Associations of Body Mass and Body Fat Distribution with Parity Among African‐American and Caucasian Women: The CARDIA Study

Academic Article

Abstract

  • Associations of parity with body fat and its distribution are poorly understood; therefore, we examined the relationships between parity and obesity in young adult women. Body mass index (BMI), skin folds, and waist‐hip ratio were compared in 1452 African‐American and 1268 Caucasian nonpregnant women aged 18 to 30, adjusting for age (where no age‐parity interactions were present), education, physical activity (assessed by questionnaire) and fitness (assessed by graded exercise test), dietary fat intake, alcohol and smoking. Adjusted mean BMI was significantly higher in African‐American women aged 25–30 years with three or more children (28.5 kg/m2) than in those with two (27.0 kg/m2), one (26.2 kg/m2), or no children (26.3 kg/m2). Similar trends were found in Caucasians (BMI = 23.3, 23.4, 23.7, 25.0 kg/m2 for parity = 0,1, 2, ≥ 3, respectively), but the mean BMI was significantly higher in African Americans in each parity group. The association between BMI and parity was not present among women 18–24 years of age. Skinfolds were directly associated with parity in African Americans only. Waist‐hip ratios were generally lower among nulliparous than parous women in both ethnic groups; race differences were present only among nulliparas. In conclusion, parity was associated with BMI in women aged 25 to 30 years but did not explain ethnicity‐related differences in body mass. 1994 North American Association for the Study of Obesity (NAASO)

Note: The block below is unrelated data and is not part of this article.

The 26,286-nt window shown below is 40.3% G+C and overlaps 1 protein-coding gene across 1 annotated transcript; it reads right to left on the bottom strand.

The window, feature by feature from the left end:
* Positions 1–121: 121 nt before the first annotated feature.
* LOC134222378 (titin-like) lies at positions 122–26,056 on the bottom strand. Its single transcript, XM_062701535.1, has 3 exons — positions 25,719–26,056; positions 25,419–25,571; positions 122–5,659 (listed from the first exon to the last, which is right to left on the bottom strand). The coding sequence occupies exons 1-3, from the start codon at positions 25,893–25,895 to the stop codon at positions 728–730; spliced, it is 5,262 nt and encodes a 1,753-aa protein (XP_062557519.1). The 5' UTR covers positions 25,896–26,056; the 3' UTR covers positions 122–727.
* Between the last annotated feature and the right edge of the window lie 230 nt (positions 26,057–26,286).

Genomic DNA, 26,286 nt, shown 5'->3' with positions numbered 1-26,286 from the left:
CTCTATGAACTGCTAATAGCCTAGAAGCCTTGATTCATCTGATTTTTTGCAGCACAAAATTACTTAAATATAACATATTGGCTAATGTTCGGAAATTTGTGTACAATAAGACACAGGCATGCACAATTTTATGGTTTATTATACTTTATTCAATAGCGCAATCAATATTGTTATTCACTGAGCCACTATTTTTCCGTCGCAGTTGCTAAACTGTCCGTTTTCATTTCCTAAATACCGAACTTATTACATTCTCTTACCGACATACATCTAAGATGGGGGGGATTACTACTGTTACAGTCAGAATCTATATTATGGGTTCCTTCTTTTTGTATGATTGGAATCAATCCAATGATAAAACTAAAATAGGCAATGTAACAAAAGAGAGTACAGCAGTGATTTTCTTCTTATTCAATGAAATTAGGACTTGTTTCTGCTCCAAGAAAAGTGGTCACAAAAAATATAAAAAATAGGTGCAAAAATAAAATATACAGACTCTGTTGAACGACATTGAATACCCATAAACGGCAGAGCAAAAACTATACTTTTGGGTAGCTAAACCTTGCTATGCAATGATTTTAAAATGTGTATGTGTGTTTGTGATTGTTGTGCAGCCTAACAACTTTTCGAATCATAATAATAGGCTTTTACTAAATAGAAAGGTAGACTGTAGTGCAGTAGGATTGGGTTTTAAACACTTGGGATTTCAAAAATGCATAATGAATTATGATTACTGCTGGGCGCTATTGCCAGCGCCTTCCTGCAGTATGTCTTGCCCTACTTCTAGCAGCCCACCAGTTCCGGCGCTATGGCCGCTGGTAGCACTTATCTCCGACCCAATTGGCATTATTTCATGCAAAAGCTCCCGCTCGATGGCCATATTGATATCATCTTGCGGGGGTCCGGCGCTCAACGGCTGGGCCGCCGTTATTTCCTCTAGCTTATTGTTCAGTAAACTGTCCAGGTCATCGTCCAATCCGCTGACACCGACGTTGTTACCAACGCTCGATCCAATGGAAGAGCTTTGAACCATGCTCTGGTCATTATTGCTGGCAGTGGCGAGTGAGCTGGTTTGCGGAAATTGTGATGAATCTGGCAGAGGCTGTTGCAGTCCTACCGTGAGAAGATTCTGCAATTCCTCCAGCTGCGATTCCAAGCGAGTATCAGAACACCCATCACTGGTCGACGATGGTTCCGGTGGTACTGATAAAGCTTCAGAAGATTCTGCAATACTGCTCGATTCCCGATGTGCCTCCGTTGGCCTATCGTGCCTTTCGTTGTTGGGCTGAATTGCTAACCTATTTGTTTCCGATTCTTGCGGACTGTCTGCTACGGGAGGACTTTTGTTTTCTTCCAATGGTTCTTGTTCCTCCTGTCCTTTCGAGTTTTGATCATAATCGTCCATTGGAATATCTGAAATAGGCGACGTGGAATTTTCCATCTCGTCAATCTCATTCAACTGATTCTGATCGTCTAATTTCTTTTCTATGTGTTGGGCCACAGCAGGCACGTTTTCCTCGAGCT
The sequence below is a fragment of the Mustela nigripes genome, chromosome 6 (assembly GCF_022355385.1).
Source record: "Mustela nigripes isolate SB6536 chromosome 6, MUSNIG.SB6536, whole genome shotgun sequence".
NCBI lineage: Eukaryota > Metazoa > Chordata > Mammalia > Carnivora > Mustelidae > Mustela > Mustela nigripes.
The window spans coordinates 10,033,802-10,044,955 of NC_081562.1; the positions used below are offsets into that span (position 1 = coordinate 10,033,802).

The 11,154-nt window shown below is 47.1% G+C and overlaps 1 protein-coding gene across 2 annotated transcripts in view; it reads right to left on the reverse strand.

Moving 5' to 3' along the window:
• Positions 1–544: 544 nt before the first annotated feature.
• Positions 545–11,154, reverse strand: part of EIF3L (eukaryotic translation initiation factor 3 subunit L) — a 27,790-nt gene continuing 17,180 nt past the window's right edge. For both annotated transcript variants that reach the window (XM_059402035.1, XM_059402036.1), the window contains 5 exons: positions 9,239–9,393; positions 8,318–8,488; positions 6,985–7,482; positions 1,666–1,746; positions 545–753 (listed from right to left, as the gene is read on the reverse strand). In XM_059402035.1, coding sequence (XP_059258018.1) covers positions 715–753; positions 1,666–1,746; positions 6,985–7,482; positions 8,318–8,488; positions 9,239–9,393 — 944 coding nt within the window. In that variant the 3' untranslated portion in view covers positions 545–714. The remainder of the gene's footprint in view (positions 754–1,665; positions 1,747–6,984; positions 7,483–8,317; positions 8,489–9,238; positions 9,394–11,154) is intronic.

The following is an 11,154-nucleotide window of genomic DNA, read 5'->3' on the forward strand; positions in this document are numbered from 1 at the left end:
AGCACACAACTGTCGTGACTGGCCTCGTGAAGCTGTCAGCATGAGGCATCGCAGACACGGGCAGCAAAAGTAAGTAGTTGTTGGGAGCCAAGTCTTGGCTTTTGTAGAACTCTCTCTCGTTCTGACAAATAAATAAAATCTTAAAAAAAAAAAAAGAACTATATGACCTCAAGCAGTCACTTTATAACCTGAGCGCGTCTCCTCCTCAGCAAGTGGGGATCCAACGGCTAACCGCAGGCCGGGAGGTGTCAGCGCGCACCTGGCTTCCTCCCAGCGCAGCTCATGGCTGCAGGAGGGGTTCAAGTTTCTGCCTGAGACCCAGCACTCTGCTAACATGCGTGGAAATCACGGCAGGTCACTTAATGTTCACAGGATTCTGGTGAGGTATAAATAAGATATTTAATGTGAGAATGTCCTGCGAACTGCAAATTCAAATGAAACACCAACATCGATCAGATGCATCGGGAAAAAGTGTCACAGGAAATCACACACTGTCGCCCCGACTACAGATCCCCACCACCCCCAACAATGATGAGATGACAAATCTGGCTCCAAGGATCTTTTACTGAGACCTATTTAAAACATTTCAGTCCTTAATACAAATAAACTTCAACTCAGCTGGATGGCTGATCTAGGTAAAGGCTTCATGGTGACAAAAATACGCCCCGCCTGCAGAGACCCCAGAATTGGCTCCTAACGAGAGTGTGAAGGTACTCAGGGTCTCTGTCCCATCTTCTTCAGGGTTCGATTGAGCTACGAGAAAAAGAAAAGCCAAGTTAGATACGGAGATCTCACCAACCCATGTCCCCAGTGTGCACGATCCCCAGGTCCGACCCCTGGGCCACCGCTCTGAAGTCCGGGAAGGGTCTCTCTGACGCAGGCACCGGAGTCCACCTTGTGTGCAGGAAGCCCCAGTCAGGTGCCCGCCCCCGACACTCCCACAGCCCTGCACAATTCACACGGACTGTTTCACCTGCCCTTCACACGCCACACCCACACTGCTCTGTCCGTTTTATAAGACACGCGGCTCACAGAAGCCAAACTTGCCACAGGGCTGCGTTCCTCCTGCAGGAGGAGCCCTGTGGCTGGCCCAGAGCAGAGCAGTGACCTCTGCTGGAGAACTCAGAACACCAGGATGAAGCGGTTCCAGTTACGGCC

• Published In

  • Obesity Research  Journal
  • Digital Object Identifier (doi)

    Author List

  • Lewis CE; Smith DE; Caveny JL; Perkins LL; Burke GL; Bild DE
  • Start Page

  • 517
  • End Page

  • 525
  • Volume

  • 2
  • Issue

  • 6